Plant Diseases/Althea


QUESTION: I am in Houston, Tx. I have 4 blue altheas that are 12 yrs old. They are in a flower bed beneath 5 crepe myrtles about the same age with other annuals also (sparsely planted) and get full sun right now for 4 hours a day and mottled sun another 2. They have always been very full, healthy, and bloom profusely. I use miracle grow & water deeply once a week. They begin every spring cut down to 24" and grow to 6' by June. I keep around 2-3 in of mulch on the bed and every 3 yrs or so turn nutrient enriched garden soil into the bed. Last year for the 1st time they got a fungus, I treated it but wrestled with it all year, even cutting the plants back to 24" in July, they came back to 6' by Sept and got the fungus again. This year the leaves are completely spotted in yellow now and it was sudden. Not rust or fungus from what I can tell and they have no bugs I can see. If you're not aware we have had, last year and this, much flooding and so these have had way too much water but not sat in water (the bed they are in has not flooded). I am at a loss at what to do.

ANSWER: Dear Shary, I hope I can help you, but I understand your frustration.  I also lived in the Houston area for about 20 years, and I know what the weather has been like this year.  You evidently have a severe fungus on these altheas brought on by the extremely wet conditions lately.  You will need to spray the plants with a very strong fungicide.  They will need to be sprayed every week to 10 days thoroughly until the condition clears, and you will also need to remove all the fallen leaves from the area.  Do not mulch these.  Hold back on the fertilizer because in extreme conditions, it can accelerate these problems.  A lot of long established plantings are dying because of the extremely wet weather, and you may see more plants becoming ill with fungus.  Replacing the mulch with a drier medium might be very beneficial and keep the fungus under control.  You will know the fungus is leaving when new leaves grow without spots.  I hope you are able to save the plants.  Let me know if you have more questions.  Good luck, Melissa

---------- FOLLOW-UP ----------

QUESTION: Thank you so much Melissa.
I used a fungicide last year recommended by Maas Nursery (in case you know them, they are so awesome)and it may have worked but I did not remove anything on the ground so I will never know. Can you suggest any, I've never used fungicides before then. Asking because you say "very strong" and I don't have a clue how to tell.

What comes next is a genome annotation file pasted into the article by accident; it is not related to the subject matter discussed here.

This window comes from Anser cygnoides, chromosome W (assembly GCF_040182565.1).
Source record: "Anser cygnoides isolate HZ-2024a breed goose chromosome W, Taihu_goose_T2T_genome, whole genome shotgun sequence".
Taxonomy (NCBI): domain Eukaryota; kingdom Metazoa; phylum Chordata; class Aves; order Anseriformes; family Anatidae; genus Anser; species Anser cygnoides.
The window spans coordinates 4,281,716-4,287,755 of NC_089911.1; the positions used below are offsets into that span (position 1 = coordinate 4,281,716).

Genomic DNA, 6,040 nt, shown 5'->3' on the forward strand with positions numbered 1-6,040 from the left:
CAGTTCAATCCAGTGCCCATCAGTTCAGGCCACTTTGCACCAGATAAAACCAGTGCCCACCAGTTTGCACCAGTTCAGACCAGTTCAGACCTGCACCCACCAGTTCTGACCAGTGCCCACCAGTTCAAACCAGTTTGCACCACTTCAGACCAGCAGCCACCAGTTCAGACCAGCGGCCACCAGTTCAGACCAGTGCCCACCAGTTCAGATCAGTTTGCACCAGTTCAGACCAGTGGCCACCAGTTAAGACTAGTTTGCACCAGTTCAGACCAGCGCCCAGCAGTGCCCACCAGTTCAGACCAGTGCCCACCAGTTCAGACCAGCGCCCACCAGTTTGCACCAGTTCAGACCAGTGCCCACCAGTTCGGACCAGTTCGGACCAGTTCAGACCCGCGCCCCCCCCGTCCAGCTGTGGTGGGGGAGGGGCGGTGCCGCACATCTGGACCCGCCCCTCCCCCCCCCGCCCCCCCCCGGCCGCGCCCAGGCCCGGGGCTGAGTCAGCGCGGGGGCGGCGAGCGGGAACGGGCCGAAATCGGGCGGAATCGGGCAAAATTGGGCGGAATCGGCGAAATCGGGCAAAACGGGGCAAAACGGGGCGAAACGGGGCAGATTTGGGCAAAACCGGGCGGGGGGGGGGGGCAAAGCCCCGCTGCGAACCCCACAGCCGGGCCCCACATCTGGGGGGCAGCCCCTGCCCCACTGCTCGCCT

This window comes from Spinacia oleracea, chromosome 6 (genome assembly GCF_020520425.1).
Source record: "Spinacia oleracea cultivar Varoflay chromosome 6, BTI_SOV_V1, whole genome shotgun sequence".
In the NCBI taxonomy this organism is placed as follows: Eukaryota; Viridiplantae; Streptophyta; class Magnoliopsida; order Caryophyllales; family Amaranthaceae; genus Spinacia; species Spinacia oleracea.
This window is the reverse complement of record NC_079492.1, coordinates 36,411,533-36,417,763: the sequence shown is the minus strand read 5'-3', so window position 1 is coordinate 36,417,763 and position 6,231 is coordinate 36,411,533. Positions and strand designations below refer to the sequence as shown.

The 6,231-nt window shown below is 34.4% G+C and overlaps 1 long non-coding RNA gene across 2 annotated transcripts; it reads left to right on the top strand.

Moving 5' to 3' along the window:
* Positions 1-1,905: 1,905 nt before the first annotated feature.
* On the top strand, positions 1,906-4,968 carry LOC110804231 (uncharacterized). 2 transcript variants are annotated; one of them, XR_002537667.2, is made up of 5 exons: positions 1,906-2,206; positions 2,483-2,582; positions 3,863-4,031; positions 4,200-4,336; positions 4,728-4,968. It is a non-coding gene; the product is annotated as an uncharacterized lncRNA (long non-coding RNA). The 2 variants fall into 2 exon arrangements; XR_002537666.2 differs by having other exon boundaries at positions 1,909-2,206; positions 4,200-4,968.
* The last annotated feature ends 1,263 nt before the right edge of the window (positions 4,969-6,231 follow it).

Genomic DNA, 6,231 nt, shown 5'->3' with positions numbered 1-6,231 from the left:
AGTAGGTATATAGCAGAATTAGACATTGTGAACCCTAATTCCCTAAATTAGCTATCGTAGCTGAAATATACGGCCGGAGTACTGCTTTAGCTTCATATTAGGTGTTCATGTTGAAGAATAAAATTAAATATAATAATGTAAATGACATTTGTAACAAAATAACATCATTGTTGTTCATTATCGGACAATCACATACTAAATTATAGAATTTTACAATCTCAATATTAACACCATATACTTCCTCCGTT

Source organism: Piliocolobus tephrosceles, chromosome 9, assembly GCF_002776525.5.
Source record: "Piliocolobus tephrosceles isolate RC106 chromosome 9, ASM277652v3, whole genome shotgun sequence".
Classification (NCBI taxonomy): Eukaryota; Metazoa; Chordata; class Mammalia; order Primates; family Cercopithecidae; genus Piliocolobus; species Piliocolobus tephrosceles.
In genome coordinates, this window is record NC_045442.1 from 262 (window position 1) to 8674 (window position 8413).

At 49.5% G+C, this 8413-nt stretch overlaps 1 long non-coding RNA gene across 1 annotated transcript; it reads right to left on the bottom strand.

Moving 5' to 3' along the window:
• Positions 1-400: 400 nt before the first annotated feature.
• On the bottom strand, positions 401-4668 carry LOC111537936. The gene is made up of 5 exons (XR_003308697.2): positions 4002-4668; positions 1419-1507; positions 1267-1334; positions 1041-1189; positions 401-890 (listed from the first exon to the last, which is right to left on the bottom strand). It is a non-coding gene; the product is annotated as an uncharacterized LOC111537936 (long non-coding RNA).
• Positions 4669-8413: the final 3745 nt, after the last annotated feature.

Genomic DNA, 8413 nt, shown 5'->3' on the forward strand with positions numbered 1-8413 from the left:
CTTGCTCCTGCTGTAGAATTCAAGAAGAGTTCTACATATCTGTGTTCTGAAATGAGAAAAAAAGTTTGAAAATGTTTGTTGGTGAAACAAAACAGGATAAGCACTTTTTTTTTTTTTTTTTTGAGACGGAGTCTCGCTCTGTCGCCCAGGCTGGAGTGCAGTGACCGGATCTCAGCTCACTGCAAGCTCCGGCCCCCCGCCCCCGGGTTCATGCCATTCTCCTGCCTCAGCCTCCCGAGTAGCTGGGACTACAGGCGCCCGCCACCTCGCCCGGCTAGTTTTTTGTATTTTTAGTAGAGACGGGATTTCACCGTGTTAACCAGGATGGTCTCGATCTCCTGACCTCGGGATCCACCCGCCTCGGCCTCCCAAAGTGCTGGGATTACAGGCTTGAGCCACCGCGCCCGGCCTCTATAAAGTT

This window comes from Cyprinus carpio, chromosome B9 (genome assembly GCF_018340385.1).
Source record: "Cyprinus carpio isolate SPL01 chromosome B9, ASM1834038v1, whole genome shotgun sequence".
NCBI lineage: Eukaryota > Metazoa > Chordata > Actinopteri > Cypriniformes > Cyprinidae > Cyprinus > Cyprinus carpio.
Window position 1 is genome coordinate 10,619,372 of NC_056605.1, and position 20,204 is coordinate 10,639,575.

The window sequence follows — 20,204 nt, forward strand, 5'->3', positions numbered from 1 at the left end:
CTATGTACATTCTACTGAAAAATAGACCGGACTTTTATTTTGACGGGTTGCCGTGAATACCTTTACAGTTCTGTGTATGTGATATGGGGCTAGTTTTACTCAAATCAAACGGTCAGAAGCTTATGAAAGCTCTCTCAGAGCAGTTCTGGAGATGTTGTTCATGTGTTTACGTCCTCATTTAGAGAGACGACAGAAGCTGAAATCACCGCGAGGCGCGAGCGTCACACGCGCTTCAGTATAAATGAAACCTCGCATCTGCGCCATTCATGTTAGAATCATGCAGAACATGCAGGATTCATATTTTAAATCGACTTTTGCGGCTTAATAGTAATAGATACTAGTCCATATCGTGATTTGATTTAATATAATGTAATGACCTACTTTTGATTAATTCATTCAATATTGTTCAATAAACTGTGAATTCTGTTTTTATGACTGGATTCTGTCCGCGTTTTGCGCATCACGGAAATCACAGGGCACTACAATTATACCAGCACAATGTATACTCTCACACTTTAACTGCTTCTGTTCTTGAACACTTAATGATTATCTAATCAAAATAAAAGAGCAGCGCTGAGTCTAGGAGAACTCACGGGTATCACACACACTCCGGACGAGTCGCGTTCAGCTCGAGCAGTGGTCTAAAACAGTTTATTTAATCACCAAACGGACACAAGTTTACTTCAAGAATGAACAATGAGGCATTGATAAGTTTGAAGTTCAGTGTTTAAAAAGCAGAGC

In case it makes a difference, last year the spots were brown rusty color but this year they are bright yellow spots and the spots don't enlarge to make the whole leaf yellow, the leaf is just covered in the spots. Also when the new leaves come out they do not have any spots but develop them after a couple of weeks, even now while much of the tree is covered in the yellow spotted leaves. Last year the leaves dropped like crazy but right now they are staying on.
Should I cut them back when I treat or treat and leave as is?
Again thanks so much.

Dear Shary, For a strong fungicide, I prefer one containing either the active ingredient proprioconozole or chlorothalonil.  Fertilome makes a good one called Systemic Liquid Fungicide.  You'll have to mix it up and spray with a pump up sprayer.  I would definitely remove the mulch before spraying to get it out of the way as well as removing any fallen leaves.  You might cut the plants back also when you spray, but you can use your own best judgment on that.  Another thing that comes to mind is you might want to consider the wind flow in that area.  Does it get a lot of circulation, or have plants grown up nearby that cause poor circulation?  Just having a few plants grown up and branching out can drastically change the environment in another area.  Try to allow for as much air movement as possible and that should help.  I also wouldn't add more mulch until perhaps later in the summer when the plants hopefully will look much better.  Try to keep the area drier than usual, and make sure the leaves aren't getting wet when watering.  You should probably spray about three times a week apart to help the situation.  I do hope this helps your altheas.  They don't often have problems, but the extremely wet weather have made things very difficult.  Good luck, Melissa

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Melissa Johnston


Plant diseases, landscaping, tropical plants, roses, herbs, plant care, grafting, horticulture, plant identification, anything about plants I can likely answer.


35 years experience in various plant businesses, 1984 Certified Texas Master Gardener.

Master Gardener Association of Texas charter member

none as of yet, but I have a plant q&a book I am in process of submitting.

Magna cum laude graduate of Texas A&M, 1978

Awards and Honors
Plant growing awards, highest grade for Texas Master Gardener graduates.

Past/Present Clients
Past member of and was very highly rated. Owned landscape company in the past, Almost Paradise, and was very successful despite little equipment, no help, and no advertising. Lived well for two years until 9/11.

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